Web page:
BROOKSVILLE — A $15 copper-wire heist will cost Habitat for Humanity $1,500 and an extra week or two of work, leaving a woman and her 18-year-old daughter waiting to move into their new home.
Christine Rideout, 45, got a call Wednesday morning informing her that her house, being built by Habitat for Humanity in the 16000 block of Boca Raton Street, had been burglarized.
Rideout and her daughter, Alexandra, have been on Habitat's waiting list for three years and will now have to wait until August or September to move from their apartment to the home. They were hoping to move in by July.
"We were so close," Alexandra said.
Sometime between 11 a.m. Tuesday and 8:30 a.m. Wednesday, an unspecified number of intruders broke the back window of the one-story house and cut wiring from the electrical box, said Alex Quintard, construction supervisor for Habitat for Humanity of Hernando County.
Quintard said whoever stole the wire didn't know what they were doing. The thief, or thieves, left the most valuable sections of the copper wiring intact, stealing just $15 worth of the increasingly valuable metal, he said. But because of where the wires were cut, Habitat volunteers must rewire the entire house.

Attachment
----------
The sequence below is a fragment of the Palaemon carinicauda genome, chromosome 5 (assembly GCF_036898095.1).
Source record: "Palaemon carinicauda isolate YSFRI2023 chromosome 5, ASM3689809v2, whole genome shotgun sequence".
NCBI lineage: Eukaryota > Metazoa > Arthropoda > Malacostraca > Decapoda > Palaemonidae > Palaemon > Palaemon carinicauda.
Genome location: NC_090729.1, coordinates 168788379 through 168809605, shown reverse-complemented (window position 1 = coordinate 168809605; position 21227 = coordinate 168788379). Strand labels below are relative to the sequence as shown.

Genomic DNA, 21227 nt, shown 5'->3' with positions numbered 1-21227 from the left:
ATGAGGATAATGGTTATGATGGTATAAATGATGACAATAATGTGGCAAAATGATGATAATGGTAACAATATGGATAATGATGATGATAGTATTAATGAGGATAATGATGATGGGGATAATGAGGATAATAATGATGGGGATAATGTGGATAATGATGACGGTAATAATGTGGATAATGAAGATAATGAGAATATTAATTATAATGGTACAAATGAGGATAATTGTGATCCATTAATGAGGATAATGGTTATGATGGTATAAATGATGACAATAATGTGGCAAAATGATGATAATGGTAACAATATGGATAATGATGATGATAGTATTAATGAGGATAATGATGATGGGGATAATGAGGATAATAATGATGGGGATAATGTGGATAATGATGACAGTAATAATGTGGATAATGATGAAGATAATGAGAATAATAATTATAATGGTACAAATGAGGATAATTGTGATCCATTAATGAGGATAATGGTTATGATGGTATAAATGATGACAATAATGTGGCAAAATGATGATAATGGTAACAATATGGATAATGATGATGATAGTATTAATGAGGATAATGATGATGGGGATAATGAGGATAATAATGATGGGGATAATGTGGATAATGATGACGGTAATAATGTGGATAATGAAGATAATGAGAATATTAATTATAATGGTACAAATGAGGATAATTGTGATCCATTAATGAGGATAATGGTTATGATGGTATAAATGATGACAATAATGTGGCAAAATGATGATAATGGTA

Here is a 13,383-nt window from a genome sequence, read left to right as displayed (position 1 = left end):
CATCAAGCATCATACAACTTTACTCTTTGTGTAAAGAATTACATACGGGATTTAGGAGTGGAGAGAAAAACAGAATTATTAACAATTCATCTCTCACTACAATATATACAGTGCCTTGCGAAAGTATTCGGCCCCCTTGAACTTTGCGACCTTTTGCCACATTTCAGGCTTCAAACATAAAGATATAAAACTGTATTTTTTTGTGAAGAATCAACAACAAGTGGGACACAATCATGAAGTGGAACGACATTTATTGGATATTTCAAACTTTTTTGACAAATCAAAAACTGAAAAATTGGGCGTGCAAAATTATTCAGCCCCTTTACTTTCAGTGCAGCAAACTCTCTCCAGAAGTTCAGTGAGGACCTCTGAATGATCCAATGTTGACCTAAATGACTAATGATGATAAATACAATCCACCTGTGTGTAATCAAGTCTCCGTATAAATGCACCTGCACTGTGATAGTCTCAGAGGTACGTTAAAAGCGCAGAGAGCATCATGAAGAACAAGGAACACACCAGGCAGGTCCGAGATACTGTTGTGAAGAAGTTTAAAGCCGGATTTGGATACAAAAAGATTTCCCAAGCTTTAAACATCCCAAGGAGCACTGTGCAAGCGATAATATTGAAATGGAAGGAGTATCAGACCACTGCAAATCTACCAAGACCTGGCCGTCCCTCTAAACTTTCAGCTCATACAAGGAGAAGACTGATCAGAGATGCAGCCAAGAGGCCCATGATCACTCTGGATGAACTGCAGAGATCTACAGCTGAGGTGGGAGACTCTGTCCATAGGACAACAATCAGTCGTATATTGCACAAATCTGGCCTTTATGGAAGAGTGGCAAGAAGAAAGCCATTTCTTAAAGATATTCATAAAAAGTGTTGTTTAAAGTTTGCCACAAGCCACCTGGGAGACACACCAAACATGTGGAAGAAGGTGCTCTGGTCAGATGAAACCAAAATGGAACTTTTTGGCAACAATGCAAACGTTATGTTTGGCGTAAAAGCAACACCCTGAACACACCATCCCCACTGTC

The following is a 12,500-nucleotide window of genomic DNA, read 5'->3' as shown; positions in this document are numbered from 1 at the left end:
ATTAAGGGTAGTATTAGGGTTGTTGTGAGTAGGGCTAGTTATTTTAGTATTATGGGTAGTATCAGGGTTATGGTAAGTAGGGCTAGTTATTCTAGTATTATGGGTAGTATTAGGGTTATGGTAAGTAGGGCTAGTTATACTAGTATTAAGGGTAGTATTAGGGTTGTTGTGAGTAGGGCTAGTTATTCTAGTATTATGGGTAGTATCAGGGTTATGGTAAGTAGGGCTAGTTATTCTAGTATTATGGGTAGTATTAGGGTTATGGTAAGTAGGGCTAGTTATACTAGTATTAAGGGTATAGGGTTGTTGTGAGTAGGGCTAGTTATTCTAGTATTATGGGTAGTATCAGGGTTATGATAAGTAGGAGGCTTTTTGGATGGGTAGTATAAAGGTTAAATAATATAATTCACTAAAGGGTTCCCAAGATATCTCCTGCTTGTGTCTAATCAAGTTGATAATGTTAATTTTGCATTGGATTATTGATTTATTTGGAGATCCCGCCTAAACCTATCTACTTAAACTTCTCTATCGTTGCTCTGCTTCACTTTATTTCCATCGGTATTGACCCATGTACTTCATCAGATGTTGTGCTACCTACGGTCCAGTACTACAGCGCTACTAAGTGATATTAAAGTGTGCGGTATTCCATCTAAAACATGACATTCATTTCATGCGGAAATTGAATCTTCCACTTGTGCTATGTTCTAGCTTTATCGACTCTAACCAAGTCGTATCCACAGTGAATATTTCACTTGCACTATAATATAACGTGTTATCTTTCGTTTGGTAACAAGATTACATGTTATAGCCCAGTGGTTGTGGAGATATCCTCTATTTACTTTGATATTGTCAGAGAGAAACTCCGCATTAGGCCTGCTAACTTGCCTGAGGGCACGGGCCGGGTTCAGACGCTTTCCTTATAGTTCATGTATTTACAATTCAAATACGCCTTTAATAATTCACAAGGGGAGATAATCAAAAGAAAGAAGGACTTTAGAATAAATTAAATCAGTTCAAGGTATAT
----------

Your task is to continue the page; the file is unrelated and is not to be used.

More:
Christine and Alexandra had hoped to find a home in Florida a few years ago when they escaped the cold winters of western New York State. But a spike in home prices changed those plans.
Instead, the two have been renting an apartment in Spring Hill, though Christine said the rent is too expensive. She works from home for two separate business and will pay a mortgage on the new house.
"The longer we take, the longer they struggle to live where they are," Quintard said.
He said he hopes donations to the Christian-based organization will help offset the cost of the rewiring. Thrivent Financial for Lutherans paid for 75 percent of the home, and Habitat the remaining 25 percent. Quintard said Habitat would use its own funds to pay for the wire.
Hernando sheriff's deputies investigated Wednesday morning, but found little information that could help them determine who stole the wire, said spokeswoman Sgt. Donna Black.
Hernando Builders Association president Dudley Hampton Jr., said copper wire theft is "the number-one theft on our job sites, what little job sites there are out there."
Someone even stole copper wire from the association's air conditioner, though that thief was eventually caught, he said.
Hampton thinks the surge in copper prices and high unemployment have caused the spike in copper thefts.
"That doesn't make it right by any means," he said.
Some builders have installed motion-activated cameras on their work sites to deter thieves.
Hampton also thinks metal recyclers could help by refusing to buy any copper wire they believe is stolen.
Michael Sanserino can be reached at firstname.lastname@example.org or (352) 848-1430.